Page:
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The Ahuman Manifesto by Patricia MacCormack
Stephen Alexander is against a work against humanity.
The full title of MacCormack’s book is The Ahuman Manifesto: Activism for the End of the Anthropocene. It may be about the end of the era of human beings, but according to the Preface, it is intended to be an optimistic work of joy and radical compassion, with ‘radical compassion’ being interpreted as a form of grace to be extended to all life on Earth. Its position is a counternihilism that affirms (amongst other things) queer feminism, atheist occultism, deep ecology, and human extinction. In other words, it’s ethics, Jim, but not as we know it.
MacCormack’s central argument is simple: “It is time for humans to stop being human. All of them” (p.65). But that’s easier said than done. You can’t tell someone who has the flu to ‘just get over it’; neither can we just shake off our humanity. What’s more, the demand is controversial because there are many who are still waiting for their humanity to be fully recognised and are still keen to assert themselves as subjects. But MacCormack insists that we can all exit the world in perfect harmony, so long as we agree to abandon the ‘phallo-carnivorous’ realm of the malzoan [‘bad life’, Ed.]
MacCormack is probably right to suspect that for many readers the idea of the death of humanity will be an absurd and troubling proposition. But if, on the one hand, she desires a human-free future, on the other hand she also wants to avoid despair and retain her political commitment to something that seems rather like old-fashioned humanism and its values. For example, any form of discrimination, such as racism, remains abhorrent, presumably on the grounds that it lacks compassion.
Equally troubling for some will be MacCormack’s rejection of personal identity, which she describes as a peculiarly anthropocentric obsession. That’s certainly at odds with the spirit of the times, and I admire her willingness to be untimely, even at the risk of being branded a traitor to the human race.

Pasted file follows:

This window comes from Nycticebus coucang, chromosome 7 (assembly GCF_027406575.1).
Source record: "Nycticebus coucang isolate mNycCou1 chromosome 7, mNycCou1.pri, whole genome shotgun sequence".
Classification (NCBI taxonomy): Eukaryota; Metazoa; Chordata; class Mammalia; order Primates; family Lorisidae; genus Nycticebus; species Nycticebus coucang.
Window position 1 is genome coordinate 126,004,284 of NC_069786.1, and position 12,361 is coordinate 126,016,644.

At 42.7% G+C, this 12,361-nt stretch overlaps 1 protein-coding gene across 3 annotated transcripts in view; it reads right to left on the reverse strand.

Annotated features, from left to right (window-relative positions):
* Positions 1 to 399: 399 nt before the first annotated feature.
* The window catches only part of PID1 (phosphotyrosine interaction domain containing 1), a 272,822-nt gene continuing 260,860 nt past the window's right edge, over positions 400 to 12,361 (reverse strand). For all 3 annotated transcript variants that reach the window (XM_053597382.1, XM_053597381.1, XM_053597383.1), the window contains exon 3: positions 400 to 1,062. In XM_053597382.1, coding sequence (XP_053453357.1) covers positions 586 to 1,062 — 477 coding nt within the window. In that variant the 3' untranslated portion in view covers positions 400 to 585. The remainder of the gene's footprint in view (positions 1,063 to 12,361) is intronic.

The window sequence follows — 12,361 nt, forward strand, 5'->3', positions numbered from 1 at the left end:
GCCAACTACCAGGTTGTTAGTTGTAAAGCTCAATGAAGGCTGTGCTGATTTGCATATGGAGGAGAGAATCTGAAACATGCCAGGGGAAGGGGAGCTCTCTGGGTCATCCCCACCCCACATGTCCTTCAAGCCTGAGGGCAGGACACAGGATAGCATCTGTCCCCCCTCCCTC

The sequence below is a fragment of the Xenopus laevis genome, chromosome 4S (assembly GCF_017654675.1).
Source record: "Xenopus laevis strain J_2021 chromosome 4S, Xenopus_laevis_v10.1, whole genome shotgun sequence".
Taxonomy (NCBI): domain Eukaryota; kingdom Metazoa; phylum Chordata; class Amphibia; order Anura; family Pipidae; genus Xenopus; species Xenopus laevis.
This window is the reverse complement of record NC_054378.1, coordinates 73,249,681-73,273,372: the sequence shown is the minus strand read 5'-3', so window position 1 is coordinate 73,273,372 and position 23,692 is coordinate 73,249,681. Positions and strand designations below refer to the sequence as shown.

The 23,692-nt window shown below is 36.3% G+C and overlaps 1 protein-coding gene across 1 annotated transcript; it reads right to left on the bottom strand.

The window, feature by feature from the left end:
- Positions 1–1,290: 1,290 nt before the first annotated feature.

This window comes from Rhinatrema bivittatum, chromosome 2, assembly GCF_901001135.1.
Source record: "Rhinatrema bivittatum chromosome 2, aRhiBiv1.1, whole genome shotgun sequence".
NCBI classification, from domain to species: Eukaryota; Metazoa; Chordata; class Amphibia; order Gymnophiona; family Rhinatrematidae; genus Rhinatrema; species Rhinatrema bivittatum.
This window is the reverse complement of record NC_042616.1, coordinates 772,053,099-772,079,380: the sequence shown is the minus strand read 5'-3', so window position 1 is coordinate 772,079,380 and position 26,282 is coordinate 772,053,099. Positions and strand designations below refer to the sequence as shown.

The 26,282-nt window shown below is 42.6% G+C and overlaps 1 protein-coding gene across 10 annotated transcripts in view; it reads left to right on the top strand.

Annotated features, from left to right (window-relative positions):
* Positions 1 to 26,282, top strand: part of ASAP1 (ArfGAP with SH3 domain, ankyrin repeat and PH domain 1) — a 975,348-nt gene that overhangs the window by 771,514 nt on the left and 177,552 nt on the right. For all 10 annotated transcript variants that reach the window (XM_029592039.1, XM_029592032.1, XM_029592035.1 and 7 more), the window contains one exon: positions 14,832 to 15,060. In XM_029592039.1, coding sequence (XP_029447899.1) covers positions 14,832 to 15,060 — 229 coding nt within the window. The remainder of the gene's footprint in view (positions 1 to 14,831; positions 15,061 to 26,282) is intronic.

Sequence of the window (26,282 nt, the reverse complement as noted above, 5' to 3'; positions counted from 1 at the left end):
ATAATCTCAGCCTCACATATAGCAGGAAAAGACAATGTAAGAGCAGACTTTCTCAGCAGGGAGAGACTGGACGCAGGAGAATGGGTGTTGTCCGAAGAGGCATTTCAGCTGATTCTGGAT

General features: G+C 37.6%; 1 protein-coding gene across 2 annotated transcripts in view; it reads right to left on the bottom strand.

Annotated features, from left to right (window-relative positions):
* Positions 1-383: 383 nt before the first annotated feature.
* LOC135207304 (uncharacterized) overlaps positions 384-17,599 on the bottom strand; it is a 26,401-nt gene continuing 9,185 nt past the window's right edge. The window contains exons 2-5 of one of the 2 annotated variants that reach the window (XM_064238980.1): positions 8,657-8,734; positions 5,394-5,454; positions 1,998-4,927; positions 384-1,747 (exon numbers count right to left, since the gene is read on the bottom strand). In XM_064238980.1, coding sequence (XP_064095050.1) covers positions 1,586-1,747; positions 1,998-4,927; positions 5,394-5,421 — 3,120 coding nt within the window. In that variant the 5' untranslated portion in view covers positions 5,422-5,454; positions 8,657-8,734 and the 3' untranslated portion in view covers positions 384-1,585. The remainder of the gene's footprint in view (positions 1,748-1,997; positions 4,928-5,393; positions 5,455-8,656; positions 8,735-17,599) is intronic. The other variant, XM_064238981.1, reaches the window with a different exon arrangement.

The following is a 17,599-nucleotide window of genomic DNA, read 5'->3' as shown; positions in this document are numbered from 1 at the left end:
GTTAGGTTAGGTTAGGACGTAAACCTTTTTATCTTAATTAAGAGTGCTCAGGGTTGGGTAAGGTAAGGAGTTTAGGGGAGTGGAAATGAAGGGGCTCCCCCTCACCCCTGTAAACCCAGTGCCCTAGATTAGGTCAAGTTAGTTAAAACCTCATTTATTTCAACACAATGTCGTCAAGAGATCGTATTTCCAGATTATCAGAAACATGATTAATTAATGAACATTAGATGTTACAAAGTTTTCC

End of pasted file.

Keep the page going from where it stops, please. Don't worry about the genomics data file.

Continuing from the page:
Ultimately, MacCormack doesn’t care about interhuman arguments over identity, social justice, or even animal rights; she cares about the “reduction in individual consumption of the nonhuman dead” (ie vegetarianism). If she retains a notion of equality, for example, she asserts that it is “as much of a myth as the humanist transcendental subject” (p.51). But surely better this myth of equality than giving humanity over to structured inequality, for hierarchy is a life-denying form of categorisation that restricts freedom and the potential of the individual to develop.
Having said that, MacCormack is also contemptuous of the idea that inanimate and inorganic objects might be seen as having a degree of agency. She calls it “a tedious inclination in certain areas of posthuman philosophy, where a chair is no different to a cow or a human” (p.56). Now, I’m no object-oriented ontologist, but I’m pretty sure that’s an unfair characterisation of their work. Contrary to what MacCormack says, those speculating in this area argue not that all objects are equal, but that they are all equally objects. Further, as a Nietzschean, I’m tempted to remind MacCormack that being alive is only a very rare and unusual way of being dead and that to discriminate between living beings (cows) and inanimate objects (chairs) is, therefore, ultimately a form of prejudice.
I can’t help seeing this as the point at which her moralism triumphs over her own confessed worldview, for instance, over her model of queerness – triumphs over and, indeed, infiltrates it: “Queer in my use is… about the death of the human in order for the liberation of all life…” (p.60). That’s one definition, I suppose. And, in as much as ‘queer’ does mean ‘rare and unusual’, then yes, life is queer – but then that would surely include human life. Hasn’t she heard the old Yorkshire saying that “There’s nowt so queer as folk”?
Illustration © Jaime Raposo 2021. To see more of his art, please visit jaimeraposo.com
Chapter 2 of The Ahuman Manifesto explores redefining aesthetics to enhance the ethical nature of activism. Alas, I fear that MacCormack is mistaken to pin her hopes on art as something that occupies a “privileged space of knowing/unknowing” (p.69) which is distinct from the epistemological spaces occupied by science and philosophy. Baudrillard was right; at best, all we can do in this era of transaesthetics and self-reference is ‘act out the comedy of art’.